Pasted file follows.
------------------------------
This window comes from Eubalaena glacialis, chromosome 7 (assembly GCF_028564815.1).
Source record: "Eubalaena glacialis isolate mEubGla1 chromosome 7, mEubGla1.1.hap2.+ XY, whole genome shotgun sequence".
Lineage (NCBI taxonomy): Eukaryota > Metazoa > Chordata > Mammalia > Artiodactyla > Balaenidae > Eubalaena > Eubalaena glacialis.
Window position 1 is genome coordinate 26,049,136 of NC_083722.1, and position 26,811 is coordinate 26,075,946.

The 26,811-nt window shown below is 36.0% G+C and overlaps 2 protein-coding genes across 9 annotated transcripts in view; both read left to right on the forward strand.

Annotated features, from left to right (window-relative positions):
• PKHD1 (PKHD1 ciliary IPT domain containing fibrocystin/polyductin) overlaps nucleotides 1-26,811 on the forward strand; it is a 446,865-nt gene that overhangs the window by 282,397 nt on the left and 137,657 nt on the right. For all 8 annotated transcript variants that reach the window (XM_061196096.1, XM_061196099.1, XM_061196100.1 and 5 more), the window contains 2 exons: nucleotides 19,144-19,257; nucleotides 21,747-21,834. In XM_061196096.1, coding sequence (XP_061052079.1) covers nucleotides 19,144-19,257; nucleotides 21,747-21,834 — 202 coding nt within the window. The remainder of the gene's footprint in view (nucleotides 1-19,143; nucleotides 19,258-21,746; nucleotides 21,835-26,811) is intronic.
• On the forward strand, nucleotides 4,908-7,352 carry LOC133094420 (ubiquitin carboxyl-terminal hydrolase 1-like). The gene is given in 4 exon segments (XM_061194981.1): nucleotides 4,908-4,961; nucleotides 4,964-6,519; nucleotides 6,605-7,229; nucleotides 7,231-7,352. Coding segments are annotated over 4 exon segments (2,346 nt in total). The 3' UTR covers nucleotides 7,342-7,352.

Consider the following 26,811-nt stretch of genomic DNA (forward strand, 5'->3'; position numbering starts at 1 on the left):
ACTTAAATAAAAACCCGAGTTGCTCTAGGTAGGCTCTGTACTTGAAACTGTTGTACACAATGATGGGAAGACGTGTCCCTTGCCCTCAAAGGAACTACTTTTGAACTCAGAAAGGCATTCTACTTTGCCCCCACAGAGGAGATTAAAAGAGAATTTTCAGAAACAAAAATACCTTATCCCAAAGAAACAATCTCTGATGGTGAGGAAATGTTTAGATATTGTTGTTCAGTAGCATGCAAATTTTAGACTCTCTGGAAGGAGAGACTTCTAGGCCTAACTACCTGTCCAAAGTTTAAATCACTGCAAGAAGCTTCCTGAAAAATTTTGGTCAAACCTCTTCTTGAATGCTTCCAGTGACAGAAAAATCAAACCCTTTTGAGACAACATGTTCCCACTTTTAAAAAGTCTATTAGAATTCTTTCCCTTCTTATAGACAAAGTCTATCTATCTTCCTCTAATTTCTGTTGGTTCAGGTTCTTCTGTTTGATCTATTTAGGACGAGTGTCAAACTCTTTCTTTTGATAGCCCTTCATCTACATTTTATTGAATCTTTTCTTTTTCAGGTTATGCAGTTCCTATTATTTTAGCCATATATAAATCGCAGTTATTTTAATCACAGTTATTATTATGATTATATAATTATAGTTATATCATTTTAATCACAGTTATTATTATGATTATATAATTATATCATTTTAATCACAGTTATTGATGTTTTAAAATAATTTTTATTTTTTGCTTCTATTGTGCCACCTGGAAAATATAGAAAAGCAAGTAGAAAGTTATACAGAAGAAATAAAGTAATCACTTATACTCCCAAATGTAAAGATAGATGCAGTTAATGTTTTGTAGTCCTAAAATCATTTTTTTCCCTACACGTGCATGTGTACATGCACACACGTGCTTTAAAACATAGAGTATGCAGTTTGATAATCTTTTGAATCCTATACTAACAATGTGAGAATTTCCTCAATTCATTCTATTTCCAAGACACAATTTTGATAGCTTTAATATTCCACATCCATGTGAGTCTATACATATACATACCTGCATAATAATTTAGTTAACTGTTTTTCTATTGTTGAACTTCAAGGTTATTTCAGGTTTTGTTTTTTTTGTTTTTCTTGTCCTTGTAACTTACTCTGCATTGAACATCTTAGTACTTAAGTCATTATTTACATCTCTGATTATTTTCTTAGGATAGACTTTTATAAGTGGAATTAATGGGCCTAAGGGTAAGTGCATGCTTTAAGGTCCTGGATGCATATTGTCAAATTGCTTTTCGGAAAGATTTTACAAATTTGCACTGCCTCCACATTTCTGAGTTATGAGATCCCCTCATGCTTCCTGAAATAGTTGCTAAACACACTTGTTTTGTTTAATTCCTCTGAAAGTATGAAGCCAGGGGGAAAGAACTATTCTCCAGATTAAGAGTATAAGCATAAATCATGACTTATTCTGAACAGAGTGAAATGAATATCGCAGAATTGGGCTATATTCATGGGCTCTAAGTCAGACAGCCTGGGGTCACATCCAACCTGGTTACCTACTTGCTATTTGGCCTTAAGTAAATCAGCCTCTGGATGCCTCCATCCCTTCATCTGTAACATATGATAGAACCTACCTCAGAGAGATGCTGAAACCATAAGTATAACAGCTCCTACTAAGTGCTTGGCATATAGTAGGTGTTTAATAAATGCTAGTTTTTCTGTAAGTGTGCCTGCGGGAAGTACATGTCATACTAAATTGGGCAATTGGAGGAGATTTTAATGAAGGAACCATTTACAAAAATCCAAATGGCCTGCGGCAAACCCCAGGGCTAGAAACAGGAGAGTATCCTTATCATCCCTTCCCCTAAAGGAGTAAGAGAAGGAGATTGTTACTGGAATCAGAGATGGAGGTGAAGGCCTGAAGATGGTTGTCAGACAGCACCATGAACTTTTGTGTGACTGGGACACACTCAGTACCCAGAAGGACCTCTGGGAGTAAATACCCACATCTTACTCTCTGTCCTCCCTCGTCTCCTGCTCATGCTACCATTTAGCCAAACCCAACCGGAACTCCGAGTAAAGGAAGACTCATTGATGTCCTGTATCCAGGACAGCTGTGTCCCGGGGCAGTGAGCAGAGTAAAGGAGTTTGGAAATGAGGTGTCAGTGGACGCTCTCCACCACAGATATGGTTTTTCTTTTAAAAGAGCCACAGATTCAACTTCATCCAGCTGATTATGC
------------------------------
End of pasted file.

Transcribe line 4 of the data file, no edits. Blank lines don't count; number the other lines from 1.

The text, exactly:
Window position 1 is genome coordinate 26,049,136 of NC_083722.1, and position 26,811 is coordinate 26,075,946.